Fresh out of milk; muffins baked fresh daily.
A fresh spring day.
A fresh wind.
The fresh of the day.
- Not preserved by being salted, pickled, canned, or frozen.fresh meat, fresh vegetables.
- Not spoiled, rotten, or stale.
- Not tired; vigorous; lively.To feel fresh after a nap.
- Not worn, soiled, faded, etc.; vivid; bright; clean.
- Youthful or healthy in appearance.A fresh complexion.
A fresh start.
An example of fresh is just squeezed orange juice.
A fresh slant on the problem.
A fresh sheet of paper.
A fresh memory.
Fashions fresh from Paris.
A fresh complexion.
A fresh pot of coffee.
He followed the fresh hoofprints to find the deer.
I seem to make fresh mistakes every time I start writing.
After taking a beating in the boxing ring, the left side of his face looked like fresh meat.
I brought home from the market a nice bunch of fresh spinach leaves straight from the farm.
A glass of fresh milk.
What a nice fresh breeze.
A fresh hand on a ship.
A fresh installation of Windows XP has Internet Explorer version 6.
QA uses a fresh copy of the old version to test backward-compatibility of new add-ons.
I was fresh as a daisy after the nap.
- having just sold or used up the last one or part (of)
Other Word Forms
Idioms and Phrasal Verbs
Origin of fresh
- Middle English from Old English fersc pure, not salty and from Old French freis (feminine fresche) new, recent of Germanic origin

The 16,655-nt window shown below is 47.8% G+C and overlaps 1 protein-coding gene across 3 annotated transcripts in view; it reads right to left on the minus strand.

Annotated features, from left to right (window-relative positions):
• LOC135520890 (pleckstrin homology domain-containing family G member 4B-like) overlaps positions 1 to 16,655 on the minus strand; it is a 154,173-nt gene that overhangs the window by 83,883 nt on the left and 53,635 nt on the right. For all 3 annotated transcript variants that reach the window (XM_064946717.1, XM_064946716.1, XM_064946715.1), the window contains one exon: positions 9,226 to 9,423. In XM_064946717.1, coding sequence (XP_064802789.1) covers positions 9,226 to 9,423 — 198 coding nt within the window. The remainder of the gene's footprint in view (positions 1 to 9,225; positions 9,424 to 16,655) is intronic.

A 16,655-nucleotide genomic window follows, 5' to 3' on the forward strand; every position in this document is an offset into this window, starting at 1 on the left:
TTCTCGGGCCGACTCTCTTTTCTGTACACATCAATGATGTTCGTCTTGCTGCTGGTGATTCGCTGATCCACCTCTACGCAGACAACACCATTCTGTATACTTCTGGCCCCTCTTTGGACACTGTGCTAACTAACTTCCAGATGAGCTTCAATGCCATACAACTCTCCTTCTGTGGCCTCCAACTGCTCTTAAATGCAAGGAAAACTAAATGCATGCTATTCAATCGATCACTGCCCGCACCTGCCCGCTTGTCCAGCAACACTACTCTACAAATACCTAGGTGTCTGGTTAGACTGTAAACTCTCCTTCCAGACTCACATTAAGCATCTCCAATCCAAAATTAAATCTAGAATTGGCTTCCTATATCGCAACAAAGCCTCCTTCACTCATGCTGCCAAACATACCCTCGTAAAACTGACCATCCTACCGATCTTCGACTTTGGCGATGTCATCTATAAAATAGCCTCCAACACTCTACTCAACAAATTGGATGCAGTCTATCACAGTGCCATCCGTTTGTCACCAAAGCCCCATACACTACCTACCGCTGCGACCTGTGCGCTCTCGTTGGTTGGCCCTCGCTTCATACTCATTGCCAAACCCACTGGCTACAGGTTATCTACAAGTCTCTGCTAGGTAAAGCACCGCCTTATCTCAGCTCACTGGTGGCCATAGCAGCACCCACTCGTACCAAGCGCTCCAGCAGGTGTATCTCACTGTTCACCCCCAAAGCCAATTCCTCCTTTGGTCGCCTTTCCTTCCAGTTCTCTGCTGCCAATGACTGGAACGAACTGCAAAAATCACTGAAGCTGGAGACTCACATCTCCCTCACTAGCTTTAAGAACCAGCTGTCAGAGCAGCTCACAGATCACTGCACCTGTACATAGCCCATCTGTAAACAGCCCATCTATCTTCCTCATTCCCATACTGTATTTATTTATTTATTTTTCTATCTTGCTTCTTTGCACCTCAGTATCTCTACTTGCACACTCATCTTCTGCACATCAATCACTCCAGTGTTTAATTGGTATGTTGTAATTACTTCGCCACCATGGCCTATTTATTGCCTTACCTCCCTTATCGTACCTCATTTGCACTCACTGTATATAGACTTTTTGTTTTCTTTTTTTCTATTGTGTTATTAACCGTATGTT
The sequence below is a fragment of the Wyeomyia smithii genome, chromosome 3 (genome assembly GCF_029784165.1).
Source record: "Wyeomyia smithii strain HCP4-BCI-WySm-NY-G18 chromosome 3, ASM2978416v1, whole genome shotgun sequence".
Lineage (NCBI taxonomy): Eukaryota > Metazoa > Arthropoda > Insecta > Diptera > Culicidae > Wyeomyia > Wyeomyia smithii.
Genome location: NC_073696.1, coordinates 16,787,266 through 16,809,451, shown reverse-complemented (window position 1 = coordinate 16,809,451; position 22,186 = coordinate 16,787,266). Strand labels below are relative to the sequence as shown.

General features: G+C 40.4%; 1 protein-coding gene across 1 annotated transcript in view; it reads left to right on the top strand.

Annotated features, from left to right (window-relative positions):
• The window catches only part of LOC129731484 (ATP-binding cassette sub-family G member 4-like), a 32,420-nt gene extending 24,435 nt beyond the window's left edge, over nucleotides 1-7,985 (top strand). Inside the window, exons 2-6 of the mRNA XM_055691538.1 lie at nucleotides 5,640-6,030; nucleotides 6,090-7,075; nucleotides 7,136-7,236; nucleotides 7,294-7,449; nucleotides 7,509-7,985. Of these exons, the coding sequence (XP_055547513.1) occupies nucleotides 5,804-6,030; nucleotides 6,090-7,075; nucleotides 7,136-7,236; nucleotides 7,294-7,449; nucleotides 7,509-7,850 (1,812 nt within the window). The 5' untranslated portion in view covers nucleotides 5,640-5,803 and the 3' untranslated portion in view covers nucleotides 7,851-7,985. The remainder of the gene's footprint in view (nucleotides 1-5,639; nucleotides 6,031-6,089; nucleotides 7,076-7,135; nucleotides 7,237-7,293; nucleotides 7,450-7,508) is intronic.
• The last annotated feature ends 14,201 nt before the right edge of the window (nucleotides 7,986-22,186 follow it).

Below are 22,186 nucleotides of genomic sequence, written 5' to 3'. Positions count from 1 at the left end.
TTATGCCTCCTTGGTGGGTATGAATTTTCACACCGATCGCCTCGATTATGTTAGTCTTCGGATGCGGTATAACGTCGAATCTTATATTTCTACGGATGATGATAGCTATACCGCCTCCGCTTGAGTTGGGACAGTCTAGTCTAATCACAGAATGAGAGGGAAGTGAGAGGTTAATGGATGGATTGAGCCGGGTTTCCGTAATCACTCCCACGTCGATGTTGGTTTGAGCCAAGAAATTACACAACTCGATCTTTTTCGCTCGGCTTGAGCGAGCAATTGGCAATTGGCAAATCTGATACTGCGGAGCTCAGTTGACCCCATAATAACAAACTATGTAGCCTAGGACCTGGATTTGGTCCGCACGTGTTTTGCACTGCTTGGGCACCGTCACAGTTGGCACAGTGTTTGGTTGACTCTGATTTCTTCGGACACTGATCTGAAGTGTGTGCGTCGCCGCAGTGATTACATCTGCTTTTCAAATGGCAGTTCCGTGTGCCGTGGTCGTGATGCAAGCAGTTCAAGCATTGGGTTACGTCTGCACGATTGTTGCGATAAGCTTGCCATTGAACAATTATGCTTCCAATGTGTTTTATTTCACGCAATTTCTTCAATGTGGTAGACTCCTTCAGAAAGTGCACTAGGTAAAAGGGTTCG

From American Heritage Dictionary of the English Language, 5th Edition
- From Middle English fresch, fersch, from Old English fersc (“fresh, pure, sweet”), from Proto-Germanic *friskaz (“fresh”), from Proto-Indo-European *preisk- (“fresh”). Cognate with Scots fresch (“fresh”), West Frisian farsk (“fresh”), Dutch vers (“fresh”), Walloon frexh (“fresh”), German frisch (“fresh”), French frais (“fresh”), Danish frisk (“fresh”), fersk, Icelandic ferskur (“fresh”), Lithuanian prėskas (“unflavoured, tasteless, fresh”), Russian пресный (pr'ésnyj, “sweet, fresh, unleavened, tasteless”).
- 1848, US slang, probably from German frech (“impudent, cheeky, insolent”), from Middle High German vrech (“bold, brave, lively”), from Old High German freh (“greedy, eager, avaricious, covetous”), from Proto-Germanic *frekaz (“greedy, outrageous, courageous, capable, active”), from Proto-Indo-European *(s)pereg- (“to be quick, twitch, sprinkle, splash”). Cognate with Old English frec (“greedy; eager, bold, daring; dangerous”). More at freak.